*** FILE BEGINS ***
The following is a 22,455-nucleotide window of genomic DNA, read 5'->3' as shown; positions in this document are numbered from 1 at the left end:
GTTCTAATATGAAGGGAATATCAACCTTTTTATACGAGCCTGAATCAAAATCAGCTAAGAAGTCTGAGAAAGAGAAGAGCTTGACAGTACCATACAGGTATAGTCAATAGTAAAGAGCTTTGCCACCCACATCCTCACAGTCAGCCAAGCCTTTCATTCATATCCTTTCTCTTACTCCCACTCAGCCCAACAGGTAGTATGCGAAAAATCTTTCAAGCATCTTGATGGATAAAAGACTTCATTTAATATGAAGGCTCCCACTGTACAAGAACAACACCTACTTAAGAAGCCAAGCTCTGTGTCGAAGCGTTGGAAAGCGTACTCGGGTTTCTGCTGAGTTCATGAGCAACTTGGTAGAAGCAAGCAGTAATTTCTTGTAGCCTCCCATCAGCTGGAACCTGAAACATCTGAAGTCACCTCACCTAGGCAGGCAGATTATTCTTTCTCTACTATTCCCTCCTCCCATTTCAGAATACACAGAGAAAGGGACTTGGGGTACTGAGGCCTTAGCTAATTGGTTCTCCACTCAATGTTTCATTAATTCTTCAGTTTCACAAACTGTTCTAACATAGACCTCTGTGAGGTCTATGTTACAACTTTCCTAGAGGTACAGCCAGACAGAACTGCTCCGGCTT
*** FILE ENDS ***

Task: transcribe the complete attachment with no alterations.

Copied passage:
The following is a 22,455-nucleotide window of genomic DNA, read 5'->3' as shown; positions in this document are numbered from 1 at the left end:
GTTCTAATATGAAGGGAATATCAACCTTTTTATACGAGCCTGAATCAAAATCAGCTAAGAAGTCTGAGAAAGAGAAGAGCTTGACAGTACCATACAGGTATAGTCAATAGTAAAGAGCTTTGCCACCCACATCCTCACAGTCAGCCAAGCCTTTCATTCATATCCTTTCTCTTACTCCCACTCAGCCCAACAGGTAGTATGCGAAAAATCTTTCAAGCATCTTGATGGATAAAAGACTTCATTTAATATGAAGGCTCCCACTGTACAAGAACAACACCTACTTAAGAAGCCAAGCTCTGTGTCGAAGCGTTGGAAAGCGTACTCGGGTTTCTGCTGAGTTCATGAGCAACTTGGTAGAAGCAAGCAGTAATTTCTTGTAGCCTCCCATCAGCTGGAACCTGAAACATCTGAAGTCACCTCACCTAGGCAGGCAGATTATTCTTTCTCTACTATTCCCTCCTCCCATTTCAGAATACACAGAGAAAGGGACTTGGGGTACTGAGGCCTTAGCTAATTGGTTCTCCACTCAATGTTTCATTAATTCTTCAGTTTCACAAACTGTTCTAACATAGACCTCTGTGAGGTCTATGTTACAACTTTCCTAGAGGTACAGCCAGACAGAACTGCTCCGGCTT